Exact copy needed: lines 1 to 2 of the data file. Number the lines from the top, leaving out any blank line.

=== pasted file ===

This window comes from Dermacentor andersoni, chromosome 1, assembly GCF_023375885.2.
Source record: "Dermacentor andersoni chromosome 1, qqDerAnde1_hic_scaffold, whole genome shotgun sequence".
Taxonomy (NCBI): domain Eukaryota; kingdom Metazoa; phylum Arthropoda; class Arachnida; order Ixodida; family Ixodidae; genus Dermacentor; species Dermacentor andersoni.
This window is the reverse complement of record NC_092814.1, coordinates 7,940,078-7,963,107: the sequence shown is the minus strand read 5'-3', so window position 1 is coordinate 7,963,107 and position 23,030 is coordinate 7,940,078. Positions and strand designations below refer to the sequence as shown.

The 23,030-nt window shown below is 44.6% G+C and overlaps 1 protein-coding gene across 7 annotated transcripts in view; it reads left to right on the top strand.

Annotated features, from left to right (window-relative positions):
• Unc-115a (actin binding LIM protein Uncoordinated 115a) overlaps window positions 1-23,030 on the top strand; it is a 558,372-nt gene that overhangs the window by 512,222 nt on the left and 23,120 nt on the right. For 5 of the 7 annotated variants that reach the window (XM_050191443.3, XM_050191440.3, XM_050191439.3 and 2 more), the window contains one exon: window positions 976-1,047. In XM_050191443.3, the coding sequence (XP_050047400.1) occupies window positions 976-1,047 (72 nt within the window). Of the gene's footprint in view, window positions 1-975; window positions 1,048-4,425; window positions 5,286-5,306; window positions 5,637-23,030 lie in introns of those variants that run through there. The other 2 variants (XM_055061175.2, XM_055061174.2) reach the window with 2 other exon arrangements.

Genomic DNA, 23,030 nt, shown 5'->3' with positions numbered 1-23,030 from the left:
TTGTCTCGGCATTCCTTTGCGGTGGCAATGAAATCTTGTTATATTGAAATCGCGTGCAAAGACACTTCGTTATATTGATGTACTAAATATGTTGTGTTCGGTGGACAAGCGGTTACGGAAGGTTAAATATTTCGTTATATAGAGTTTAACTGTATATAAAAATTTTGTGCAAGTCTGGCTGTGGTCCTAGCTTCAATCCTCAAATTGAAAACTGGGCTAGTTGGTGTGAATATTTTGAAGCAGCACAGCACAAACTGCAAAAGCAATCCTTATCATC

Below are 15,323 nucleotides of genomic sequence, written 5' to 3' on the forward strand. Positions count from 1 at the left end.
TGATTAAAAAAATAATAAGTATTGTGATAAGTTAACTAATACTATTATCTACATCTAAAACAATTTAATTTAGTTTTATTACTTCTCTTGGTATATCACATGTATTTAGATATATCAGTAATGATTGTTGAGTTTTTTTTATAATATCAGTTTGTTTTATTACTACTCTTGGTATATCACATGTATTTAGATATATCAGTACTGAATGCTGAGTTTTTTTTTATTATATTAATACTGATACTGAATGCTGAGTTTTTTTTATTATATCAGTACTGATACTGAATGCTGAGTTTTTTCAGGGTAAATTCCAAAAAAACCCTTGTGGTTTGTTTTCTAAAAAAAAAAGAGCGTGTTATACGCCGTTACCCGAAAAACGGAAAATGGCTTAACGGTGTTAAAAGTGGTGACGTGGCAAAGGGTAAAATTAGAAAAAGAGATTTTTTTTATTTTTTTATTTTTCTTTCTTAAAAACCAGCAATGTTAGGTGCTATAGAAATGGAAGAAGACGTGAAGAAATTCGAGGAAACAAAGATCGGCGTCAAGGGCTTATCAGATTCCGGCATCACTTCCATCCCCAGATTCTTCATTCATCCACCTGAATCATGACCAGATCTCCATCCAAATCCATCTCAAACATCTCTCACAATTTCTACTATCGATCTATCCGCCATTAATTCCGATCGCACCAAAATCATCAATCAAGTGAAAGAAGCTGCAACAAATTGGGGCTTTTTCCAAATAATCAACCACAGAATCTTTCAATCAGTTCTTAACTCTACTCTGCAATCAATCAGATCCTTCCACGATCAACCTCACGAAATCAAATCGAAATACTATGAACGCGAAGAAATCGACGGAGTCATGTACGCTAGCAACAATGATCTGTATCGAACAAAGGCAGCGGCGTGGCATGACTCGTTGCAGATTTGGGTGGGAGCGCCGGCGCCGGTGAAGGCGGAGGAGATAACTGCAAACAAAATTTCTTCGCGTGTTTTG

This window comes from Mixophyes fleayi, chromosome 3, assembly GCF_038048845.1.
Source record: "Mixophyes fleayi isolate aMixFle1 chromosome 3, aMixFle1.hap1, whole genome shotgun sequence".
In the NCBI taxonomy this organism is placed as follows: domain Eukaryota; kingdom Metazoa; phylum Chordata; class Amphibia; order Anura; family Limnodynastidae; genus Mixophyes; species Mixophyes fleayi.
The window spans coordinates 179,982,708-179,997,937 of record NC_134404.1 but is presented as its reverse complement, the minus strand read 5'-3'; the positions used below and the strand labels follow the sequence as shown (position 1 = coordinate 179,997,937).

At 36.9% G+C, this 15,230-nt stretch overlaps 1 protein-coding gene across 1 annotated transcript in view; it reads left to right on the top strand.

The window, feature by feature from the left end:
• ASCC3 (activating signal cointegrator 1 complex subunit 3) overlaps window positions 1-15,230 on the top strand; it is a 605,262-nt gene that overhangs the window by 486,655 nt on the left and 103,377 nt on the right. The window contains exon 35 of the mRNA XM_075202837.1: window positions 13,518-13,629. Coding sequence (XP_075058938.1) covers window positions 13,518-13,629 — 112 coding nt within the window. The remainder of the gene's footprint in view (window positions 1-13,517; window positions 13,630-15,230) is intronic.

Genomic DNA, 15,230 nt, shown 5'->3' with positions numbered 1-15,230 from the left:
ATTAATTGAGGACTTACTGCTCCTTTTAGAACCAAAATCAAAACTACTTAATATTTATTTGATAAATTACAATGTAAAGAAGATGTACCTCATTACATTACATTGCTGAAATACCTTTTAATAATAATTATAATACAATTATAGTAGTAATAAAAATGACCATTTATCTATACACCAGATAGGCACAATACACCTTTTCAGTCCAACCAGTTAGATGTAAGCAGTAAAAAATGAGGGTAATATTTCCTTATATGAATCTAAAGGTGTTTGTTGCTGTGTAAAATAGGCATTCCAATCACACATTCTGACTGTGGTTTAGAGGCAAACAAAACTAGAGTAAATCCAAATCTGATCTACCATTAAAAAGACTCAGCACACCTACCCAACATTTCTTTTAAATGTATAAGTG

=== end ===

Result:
This window comes from Dermacentor andersoni, chromosome 1, assembly GCF_023375885.2.
Source record: "Dermacentor andersoni chromosome 1, qqDerAnde1_hic_scaffold, whole genome shotgun sequence".